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I have developed an application which allows users to enter measurements - these are stored in an Oracle database. Each measurement "session" could contain around 100 measurements. There could be around 100 measurement sessions in a "batch", so that's 10,000 measurements per batch. There could easily be around 1000 batches at some point, bringing the total number of measurements into the millions.

The problem is that calculations and statistics need to be performed on the measurements. It ranges from things like average measurements per batch to statistics across the last 6 months of measurements.

My question is: is there any way that I can make the process of calculating these statistics faster? Either through the types of queries I'm running or the structure of the database?


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The 2 main tables at this time are MEASUREMENTS which contains all of the measurements, and MEASUREMENT_SESSIONS which contains summary data e.g. start time and end time of each session of measurements. – user1578653 Dec 6 '12 at 10:32
Have you got appropriate indexes and looked at individual queries and used EXPLAIN PLAN to check that no full table scans are used? – beny23 Dec 6 '12 at 10:33
what are you measuring, is it for example 100 sensors being polled per 'session'? – user533832 Dec 6 '12 at 10:36
Its a scientific application - users have a slide with some cells on it. For each cell they record a number of different measurement parameters e.g. size, colour, intensity. There could be 100 cells on a slide. So each slide is a "session". There could be 100 slides in a "batch". – user1578653 Dec 6 '12 at 10:47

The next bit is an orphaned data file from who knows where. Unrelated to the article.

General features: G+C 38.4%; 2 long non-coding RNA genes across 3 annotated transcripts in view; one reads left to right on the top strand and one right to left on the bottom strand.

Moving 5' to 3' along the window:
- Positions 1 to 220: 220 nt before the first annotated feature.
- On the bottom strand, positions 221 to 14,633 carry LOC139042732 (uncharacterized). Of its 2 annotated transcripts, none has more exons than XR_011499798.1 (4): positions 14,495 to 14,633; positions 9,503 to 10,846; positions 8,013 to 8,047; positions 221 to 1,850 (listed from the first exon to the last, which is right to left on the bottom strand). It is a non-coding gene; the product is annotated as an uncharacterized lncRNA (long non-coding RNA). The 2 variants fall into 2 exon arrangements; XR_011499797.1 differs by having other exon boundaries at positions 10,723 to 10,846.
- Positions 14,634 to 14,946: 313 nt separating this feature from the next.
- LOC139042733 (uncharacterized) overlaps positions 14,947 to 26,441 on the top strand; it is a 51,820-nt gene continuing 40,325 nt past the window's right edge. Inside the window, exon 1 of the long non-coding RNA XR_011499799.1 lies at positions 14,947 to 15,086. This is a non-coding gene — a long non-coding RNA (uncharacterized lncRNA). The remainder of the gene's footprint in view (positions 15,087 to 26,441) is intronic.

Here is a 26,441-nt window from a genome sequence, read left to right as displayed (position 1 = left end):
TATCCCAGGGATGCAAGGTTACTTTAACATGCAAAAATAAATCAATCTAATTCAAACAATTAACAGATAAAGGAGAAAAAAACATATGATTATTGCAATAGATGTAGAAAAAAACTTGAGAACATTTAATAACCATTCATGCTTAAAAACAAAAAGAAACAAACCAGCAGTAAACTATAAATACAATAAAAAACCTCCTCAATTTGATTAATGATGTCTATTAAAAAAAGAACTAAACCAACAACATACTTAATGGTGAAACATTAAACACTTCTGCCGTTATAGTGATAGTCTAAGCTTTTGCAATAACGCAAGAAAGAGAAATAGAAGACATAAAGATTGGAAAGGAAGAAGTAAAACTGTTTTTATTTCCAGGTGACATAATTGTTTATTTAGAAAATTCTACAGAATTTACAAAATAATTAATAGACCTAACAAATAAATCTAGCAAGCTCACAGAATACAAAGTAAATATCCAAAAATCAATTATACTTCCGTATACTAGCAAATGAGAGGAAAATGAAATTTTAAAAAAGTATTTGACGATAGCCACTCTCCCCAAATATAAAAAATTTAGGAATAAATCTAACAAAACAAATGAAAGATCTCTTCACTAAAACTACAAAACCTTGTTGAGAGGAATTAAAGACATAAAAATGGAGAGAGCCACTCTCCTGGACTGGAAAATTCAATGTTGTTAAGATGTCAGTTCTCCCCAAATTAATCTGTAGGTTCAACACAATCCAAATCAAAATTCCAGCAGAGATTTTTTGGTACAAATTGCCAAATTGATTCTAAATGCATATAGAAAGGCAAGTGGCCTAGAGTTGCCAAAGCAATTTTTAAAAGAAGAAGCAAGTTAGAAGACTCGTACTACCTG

I assume that most calculations will be performed on either a single session or a single batch. If this is the case, then it's important that sessions and batches aren't distributed all over the disk.

In order to achieve the desired data clustering, you probably want to create an index-organized table (IOT) organized by batch and session. That way, the measurements belonging to the same session or same batch are close togehter on the disk and the queries for a session or batch will be limited to a small number of disk pages.

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Thanks for the suggestion - I will look into this! Another thought - when the user finished a session, I could calculate averages and standard deviations etc. for that session and save it as a row in the MEASUREMENT_SESSIONS table. This in theory would save me looking at the 100 measurement rows every time I needed one of these stats, which I guess would make the queries run faster, right? – user1578653 Dec 6 '12 at 11:42
If the possible calculations are limited, then precalculating some of them is certainly a good idea. – Codo Dec 6 '12 at 11:55
up vote 0 down vote accepted

Unfortunately, as the number of calculations that needed to be carried out are not limited to just a few, I could not calculate them at the end of every measurement session.

In the end the queries did not take so long - around 3 minutes for calculating all the stats. For end users this was still an unacceptably long time to wait, BUT the good thing was that the stats did not necessarily have to be completely up to date.

Therefore I used a materialized view to take a 'snapshot' of the stats, and set it to update itself every morning at 2am. Then, when the user requested the stats from the materialized view it was instant!

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